tms-tools == this is a blog post about code

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tms-tools

This is a blog post about code. Which means it’s really a blog post about data.

tms-tools is a suite of libraries and scripts to extract data from TMS as CSV files. Each database table is dumped as a separate CSV file. That’s it really.

It’s a blog post about data. Which means it’s really a blog post about control. It’s a blog post about preserving a measure of control over your own data.

At the end of it all TMS is a MS-SQL database and, in 2013, it still feels like an epic struggle just to get the raw data out of TMS so that single task is principally what these tools deal with.

tms-tools is the name we gave to the first set of scripts and libraries we wrote when we undertook to rebuild the collections website in the summer of 2012. The first step in that journey was creating a read-only clone of the collections database.

Quite a lot of this functionality can be accomplished from the TMS or MS-SQL applications themselves but that involves running a Windows machine and pressing a lot of buttons. This code is designed to be part of an otherwise automated system for working with your data.

TMS will remain the ultimate source of truth for our collection metadata but for us TMS didn’t turn out to be the best choice for developing and managing the public face of that data. The code in the tms-tools repository is meant to act as a bridge between those two different needs.

There is no attempt to interpret the data or the reconcile the twisty maze of relationships between the many tables in TMS. That is left as an exercise to the reader. This is not a one-button magic pony. This is code that works for us today. It has issues. If you choose to use it you will probably discover new issues. Yay, adventure!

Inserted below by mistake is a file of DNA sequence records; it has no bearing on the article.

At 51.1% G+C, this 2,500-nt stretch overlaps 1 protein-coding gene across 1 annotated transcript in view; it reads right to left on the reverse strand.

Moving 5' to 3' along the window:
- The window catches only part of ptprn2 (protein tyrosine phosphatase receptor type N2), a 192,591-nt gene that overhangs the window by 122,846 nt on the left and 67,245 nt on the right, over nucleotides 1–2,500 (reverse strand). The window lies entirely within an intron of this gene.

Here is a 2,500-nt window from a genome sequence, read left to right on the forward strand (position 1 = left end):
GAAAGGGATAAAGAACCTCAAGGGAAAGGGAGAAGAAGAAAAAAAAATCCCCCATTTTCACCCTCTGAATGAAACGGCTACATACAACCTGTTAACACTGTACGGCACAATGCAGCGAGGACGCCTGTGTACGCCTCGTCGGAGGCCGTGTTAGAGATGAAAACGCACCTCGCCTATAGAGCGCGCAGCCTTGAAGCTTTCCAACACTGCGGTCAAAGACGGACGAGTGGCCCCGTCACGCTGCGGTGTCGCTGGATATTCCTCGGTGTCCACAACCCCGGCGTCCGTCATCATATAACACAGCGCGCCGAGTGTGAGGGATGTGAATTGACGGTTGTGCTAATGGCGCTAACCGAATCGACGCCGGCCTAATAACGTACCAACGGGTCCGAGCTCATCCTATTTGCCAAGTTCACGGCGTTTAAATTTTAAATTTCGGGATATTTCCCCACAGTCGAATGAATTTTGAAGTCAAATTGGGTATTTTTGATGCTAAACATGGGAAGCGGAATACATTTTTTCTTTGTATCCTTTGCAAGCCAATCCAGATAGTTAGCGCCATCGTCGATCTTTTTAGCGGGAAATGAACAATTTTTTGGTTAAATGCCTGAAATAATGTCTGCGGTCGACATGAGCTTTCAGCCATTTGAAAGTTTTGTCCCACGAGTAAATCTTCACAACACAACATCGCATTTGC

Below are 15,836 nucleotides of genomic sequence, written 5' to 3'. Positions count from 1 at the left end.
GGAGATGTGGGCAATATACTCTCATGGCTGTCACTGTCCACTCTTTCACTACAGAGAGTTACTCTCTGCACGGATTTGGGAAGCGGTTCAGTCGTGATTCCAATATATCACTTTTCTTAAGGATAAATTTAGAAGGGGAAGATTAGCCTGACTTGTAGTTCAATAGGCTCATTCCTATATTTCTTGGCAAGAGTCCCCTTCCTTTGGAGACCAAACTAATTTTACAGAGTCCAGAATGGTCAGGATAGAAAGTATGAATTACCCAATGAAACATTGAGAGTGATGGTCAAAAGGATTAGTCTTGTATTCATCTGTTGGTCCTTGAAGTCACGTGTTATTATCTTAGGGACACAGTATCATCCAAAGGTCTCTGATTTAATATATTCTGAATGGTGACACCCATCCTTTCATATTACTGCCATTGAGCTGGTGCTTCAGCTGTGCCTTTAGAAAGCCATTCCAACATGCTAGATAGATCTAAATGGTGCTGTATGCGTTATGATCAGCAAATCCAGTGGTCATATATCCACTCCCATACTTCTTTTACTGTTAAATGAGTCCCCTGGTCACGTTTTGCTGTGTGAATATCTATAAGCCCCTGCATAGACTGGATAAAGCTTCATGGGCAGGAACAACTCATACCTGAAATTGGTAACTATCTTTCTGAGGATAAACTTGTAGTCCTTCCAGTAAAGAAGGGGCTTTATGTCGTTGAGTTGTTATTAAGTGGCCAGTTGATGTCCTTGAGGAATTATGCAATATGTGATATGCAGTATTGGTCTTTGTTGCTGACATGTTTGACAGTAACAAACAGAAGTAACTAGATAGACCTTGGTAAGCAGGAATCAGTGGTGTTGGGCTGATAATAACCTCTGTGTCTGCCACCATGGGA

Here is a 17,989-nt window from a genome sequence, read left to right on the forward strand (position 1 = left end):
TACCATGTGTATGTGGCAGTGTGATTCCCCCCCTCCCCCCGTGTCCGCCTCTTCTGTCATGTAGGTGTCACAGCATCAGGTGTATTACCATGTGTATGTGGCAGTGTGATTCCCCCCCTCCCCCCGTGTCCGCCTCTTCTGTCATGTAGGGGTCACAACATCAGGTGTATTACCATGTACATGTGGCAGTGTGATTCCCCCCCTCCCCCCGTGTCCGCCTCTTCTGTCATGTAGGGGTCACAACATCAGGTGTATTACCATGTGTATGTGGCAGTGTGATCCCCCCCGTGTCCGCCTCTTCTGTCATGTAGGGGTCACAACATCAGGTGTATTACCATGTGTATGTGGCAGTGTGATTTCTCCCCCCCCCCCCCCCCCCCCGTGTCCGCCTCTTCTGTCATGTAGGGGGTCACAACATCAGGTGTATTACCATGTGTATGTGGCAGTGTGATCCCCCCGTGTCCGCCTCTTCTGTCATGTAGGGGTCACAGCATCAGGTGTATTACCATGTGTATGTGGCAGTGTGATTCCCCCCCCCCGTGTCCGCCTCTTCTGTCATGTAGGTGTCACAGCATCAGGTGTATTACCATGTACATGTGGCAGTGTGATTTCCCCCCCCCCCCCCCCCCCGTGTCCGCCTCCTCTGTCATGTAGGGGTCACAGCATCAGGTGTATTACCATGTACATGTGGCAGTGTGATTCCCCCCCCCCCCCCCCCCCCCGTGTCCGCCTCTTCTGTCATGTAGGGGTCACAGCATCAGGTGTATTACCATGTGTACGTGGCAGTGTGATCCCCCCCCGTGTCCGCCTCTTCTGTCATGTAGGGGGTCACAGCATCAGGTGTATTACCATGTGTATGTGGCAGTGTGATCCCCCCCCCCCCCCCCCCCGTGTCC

We’re making the tms-tools code available today on Github, released under a BSD license.

We are making this code available because we know many others in our community face similar challenges. Maybe the work we’ve done so far can help others and going forward we can try to make things a little better, together.

One thought on “tms-tools == this is a blog post about code

  1. Steven Moore

    We work with a company that does something similar – extracts a good portion of the TMS database in order to load it into a platform that they are more familiar with. I don’t think this issue is about platforms; I think it is about data formats and services.

    A good approach, IMHO, is jsonp collection data via a TMS API. Then you can use Linux, I can use Windows….and the platform just doesn’t matter. GS should be doing the API, but considering that the UI is not even web-based, I don’t see that happening any time soon. I started a GitHub project for the API work I have done, but museums need a Linux solution too. Mine is in .NET.

    Just FYI….MSSQL 2012 does have a LIMIT/OFFSET function, but I agree that it is disasterous now. I also wouldn’t worry too much about making a Windows version of tms-tools because it is fairly easy to do a csv export of all tables with SQL Server PowerShell.

    Please don’t take my comments as negative. I think you are doing GREAT work!

    Steve

    Reply

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